Fifty years ago today, the Soviet Union hurled the world's first satellite into space. Tiny Sputnik I was an unexpected shock to American pride, and the beginning of "the space race," an intense competition between the Soviets and Americans that was a scientific and technological parallel to the Cold War. The Cold War is over, and one happy outcome of detente is the International Space Station, a collaborative work in progress of several nations, but most especially the United States and Russia. Working together has highlighted the differences in the American and Russian space programs -- differences of philosophy, hardware, and personalities.
On February 1, 2003, the space shuttle Columbia was on its way home from a rather ho-hum journey into the wild black yonder, with a crew of seven astronauts, five men and two women, who had spent two weeks performing science experiments on the Space Station. Somewhere northwest of Hawaii, Columbia touched the upper molecules of the atmosphere on its long glide to a planned landing at Cape Kennedy, Florida, Deeper and deeper it gouged into the air, and friction began to heat the craft's protective tiles orange hot. Unbeknownst to the astronauts, one of those those tiles on the leading edge of a wing had been fatally damaged at launch by a loose piece of foam from the external fuel tank. Flames licked through the hole and began to devour the shuttle's wing from inside its heat-resistant skin. As the space craft streaked over the southern United States, it shattered into a thousand charred pieces of metal, tile, and human flesh.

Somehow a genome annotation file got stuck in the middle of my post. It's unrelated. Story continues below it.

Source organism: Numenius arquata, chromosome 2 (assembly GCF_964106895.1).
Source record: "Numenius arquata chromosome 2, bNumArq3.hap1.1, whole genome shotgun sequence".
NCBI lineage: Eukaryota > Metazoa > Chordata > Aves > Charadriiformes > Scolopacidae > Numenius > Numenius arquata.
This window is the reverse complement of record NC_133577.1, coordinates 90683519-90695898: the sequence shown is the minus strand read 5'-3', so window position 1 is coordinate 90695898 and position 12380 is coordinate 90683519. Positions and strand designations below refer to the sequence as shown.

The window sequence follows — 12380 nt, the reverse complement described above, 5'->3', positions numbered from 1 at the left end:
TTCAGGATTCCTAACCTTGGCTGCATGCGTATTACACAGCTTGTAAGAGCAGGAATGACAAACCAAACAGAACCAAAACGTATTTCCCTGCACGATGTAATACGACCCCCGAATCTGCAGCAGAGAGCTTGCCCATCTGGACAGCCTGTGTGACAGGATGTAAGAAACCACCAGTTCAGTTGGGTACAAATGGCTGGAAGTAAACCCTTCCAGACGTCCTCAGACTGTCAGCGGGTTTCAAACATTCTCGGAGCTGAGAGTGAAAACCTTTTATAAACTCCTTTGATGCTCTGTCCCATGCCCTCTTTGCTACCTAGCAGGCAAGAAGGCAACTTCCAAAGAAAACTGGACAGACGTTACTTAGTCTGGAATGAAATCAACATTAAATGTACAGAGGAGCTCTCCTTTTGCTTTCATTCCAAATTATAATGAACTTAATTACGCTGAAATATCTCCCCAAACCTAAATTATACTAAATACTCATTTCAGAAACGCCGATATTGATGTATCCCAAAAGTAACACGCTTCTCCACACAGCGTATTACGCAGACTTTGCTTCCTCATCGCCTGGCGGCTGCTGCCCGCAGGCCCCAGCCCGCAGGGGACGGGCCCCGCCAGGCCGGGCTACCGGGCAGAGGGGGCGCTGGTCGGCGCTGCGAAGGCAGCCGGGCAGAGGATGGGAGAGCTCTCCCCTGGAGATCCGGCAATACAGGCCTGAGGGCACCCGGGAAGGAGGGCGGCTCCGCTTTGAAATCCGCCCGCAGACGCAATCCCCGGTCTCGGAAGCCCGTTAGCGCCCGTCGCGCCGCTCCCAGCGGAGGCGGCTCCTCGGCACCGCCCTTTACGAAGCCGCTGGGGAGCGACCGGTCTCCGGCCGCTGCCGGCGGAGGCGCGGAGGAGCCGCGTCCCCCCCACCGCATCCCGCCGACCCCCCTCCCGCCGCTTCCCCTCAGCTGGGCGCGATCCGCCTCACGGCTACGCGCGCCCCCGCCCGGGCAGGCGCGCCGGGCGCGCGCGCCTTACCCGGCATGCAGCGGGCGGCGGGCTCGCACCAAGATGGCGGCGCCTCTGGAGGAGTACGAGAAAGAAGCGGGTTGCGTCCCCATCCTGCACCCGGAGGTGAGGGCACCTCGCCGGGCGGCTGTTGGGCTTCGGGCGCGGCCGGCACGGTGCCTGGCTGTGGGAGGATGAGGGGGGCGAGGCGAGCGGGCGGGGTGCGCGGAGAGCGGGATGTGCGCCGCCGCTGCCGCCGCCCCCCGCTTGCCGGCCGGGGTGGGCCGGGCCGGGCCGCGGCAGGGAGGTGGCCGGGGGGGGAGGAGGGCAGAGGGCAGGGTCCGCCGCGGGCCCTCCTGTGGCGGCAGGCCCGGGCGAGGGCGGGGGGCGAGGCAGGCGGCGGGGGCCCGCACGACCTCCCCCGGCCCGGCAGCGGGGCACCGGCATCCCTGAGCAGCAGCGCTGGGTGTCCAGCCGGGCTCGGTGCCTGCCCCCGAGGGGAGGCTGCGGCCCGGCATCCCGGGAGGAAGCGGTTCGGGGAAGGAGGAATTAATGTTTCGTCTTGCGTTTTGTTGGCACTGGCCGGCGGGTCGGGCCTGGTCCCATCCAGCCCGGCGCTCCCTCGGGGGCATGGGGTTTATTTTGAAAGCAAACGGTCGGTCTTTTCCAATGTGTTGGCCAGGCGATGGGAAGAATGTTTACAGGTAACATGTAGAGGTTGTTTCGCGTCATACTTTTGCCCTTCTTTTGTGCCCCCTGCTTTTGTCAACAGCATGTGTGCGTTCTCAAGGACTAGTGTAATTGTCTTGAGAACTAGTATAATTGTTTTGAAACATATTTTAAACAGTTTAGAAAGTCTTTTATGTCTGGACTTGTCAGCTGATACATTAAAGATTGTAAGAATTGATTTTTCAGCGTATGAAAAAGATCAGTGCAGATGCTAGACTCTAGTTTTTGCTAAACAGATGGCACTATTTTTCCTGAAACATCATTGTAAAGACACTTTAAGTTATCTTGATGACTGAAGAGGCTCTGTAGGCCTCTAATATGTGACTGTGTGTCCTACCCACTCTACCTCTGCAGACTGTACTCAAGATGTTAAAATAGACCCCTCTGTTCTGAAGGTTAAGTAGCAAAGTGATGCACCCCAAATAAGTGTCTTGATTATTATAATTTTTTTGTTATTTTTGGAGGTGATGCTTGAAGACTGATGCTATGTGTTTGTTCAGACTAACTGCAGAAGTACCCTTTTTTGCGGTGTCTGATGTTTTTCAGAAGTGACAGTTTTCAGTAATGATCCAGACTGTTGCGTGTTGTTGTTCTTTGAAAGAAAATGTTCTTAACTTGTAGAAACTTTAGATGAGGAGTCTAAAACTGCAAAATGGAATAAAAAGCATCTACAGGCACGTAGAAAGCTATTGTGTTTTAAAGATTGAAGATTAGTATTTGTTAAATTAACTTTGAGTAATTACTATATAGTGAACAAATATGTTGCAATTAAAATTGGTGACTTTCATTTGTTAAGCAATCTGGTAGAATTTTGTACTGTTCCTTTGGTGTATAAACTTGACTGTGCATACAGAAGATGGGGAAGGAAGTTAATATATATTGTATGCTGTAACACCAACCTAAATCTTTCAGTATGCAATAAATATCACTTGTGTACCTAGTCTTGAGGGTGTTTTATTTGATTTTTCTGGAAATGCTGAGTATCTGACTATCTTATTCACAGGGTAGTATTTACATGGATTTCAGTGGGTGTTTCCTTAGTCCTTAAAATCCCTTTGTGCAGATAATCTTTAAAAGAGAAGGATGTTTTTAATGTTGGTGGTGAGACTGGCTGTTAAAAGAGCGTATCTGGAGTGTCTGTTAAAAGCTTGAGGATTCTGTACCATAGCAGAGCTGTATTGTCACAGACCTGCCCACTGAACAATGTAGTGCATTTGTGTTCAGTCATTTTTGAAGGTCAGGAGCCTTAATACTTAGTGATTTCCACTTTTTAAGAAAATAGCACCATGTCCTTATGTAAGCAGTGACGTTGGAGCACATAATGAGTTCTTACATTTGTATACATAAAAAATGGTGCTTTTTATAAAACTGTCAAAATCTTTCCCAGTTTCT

The demise of Columbia made big news. Lost in the excitement was a story that weighed heavily on NASA administrators. Three humans remained in space -- two Americans, Ken Bowersox and Don Pettit, and a Russian, Nikolai Budarin -- as the current crew of the Space Station, orbiting 220 miles above the Earth. It was obvious that another shuttle would not be flying any time soon. Three astronauts had lost their ride home.
With the shuttles grounded, it became the Russians' responsibility to bring the astronauts back to earth, ferry up fresh crews to take their place, and keep the space station supplied and in working order. This meant relying on older hardware with a dicey safety record -- Russian-built Soyuz space capsules -- museum pieces by this time. When Bowersox, Pettit and Budarin crammed themselves into Soyuz TMA-1 and disengaged from the Space Station -- well, Chris Jones tells the story in Too Far From Home: A Story of Life and Death in Space. The thrilling climax is the plummet of Soyuz from the silent grandeur of space into the wilds of Kazakhstan. This time, stolid Russian engineering, rather than American techie pizzazz, saved the day.